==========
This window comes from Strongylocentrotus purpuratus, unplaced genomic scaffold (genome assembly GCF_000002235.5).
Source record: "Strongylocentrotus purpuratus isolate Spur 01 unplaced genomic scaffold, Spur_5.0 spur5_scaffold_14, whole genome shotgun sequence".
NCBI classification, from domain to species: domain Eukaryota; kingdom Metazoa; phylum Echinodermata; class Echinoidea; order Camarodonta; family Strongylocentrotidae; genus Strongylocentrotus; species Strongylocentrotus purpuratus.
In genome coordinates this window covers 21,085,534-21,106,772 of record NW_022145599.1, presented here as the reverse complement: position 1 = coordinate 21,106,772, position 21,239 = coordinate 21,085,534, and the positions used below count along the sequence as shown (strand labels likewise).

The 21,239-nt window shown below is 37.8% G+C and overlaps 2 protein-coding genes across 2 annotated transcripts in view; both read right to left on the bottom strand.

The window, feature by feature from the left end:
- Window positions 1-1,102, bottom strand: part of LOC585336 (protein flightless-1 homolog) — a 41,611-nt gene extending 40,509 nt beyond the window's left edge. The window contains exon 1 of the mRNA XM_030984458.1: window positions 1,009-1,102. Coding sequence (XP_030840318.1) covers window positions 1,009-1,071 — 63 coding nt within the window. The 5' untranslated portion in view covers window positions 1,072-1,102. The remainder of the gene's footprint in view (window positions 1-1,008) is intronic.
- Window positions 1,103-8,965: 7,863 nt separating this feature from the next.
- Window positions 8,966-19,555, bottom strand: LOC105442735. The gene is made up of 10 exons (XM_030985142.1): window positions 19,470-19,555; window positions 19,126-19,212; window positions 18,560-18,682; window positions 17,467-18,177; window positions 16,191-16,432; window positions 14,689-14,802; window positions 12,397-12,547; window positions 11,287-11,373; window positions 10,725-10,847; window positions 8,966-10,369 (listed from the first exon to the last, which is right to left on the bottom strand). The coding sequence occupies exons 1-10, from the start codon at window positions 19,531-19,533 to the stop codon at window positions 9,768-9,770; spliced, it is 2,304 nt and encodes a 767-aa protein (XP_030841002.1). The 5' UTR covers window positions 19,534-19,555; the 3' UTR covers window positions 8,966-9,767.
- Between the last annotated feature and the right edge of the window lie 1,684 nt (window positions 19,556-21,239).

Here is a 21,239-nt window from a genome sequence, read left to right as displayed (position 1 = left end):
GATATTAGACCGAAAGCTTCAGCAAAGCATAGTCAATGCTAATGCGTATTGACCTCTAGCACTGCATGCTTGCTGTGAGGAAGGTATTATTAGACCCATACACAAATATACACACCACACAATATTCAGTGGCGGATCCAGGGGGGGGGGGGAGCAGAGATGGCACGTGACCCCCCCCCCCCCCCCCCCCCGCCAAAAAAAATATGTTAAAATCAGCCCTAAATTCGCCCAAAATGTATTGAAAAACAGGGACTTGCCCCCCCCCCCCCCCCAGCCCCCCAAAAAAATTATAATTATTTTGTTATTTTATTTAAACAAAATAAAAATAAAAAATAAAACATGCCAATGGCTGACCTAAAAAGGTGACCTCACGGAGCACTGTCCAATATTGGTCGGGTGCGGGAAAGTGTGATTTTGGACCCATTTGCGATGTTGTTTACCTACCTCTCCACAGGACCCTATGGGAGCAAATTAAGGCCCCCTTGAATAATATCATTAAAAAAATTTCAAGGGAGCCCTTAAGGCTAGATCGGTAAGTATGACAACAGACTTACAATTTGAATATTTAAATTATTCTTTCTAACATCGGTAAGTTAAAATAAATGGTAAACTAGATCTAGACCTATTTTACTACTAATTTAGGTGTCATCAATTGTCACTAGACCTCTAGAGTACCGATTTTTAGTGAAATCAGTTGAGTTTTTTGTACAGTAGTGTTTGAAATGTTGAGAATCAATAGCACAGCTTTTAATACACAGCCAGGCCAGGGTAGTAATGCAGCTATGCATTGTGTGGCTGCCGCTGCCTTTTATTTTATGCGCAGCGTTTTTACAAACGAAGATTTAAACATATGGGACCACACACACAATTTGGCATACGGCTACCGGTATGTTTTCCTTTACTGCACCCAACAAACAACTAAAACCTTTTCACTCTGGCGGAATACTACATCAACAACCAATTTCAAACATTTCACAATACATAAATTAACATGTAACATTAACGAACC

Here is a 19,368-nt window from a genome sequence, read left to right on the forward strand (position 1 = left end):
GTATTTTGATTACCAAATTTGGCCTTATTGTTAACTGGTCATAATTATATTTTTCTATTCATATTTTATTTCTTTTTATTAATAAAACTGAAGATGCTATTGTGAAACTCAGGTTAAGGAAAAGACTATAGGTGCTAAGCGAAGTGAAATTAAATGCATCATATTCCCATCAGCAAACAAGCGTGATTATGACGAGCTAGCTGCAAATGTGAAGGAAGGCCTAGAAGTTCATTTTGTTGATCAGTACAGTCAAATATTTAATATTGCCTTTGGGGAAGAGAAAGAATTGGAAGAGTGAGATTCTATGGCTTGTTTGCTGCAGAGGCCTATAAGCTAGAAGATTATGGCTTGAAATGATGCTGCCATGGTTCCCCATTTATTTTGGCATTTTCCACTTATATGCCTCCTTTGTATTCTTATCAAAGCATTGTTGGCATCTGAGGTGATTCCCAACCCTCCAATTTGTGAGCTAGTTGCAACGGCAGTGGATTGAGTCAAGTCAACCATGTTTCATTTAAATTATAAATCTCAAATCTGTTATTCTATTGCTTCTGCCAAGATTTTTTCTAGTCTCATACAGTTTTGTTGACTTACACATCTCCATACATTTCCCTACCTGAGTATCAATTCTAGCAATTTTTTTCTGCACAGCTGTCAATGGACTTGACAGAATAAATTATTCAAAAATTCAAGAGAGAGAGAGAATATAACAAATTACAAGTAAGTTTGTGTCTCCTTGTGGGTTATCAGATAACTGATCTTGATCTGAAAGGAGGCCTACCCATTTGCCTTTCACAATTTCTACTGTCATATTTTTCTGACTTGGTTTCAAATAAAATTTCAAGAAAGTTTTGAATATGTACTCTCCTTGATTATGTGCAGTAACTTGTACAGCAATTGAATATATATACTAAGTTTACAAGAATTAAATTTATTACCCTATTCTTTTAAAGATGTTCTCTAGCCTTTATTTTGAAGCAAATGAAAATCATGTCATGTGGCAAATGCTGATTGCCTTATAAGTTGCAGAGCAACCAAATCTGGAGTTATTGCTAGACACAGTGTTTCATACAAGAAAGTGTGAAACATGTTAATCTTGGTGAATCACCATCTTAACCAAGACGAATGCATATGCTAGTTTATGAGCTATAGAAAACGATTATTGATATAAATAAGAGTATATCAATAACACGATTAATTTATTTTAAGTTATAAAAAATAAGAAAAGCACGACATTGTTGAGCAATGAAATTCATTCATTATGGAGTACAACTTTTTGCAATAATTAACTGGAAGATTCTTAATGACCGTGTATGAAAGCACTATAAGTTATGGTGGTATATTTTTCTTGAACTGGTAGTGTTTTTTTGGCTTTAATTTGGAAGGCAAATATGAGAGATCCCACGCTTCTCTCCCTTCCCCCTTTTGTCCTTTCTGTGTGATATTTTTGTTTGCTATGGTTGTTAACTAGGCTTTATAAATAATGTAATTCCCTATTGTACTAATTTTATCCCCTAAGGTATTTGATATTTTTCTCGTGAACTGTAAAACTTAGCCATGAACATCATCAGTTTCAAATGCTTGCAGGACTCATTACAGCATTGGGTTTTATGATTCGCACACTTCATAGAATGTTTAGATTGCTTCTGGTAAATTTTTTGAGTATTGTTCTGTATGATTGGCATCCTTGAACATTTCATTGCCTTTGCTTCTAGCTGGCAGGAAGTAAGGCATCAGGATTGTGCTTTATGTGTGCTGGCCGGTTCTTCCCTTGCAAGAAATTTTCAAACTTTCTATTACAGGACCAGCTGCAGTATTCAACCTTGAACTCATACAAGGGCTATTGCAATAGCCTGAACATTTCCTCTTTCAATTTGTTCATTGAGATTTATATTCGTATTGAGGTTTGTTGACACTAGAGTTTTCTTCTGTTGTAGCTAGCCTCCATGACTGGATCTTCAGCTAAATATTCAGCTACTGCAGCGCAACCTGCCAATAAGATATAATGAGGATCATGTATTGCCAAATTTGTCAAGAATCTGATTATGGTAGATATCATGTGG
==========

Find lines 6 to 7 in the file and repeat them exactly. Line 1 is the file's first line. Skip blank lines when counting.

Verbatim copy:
The window, feature by feature from the left end:
- Window positions 1-1,102, bottom strand: part of LOC585336 (protein flightless-1 homolog) — a 41,611-nt gene extending 40,509 nt beyond the window's left edge. The window contains exon 1 of the mRNA XM_030984458.1: window positions 1,009-1,102. Coding sequence (XP_030840318.1) covers window positions 1,009-1,071 — 63 coding nt within the window. The 5' untranslated portion in view covers window positions 1,072-1,102. The remainder of the gene's footprint in view (window positions 1-1,008) is intronic.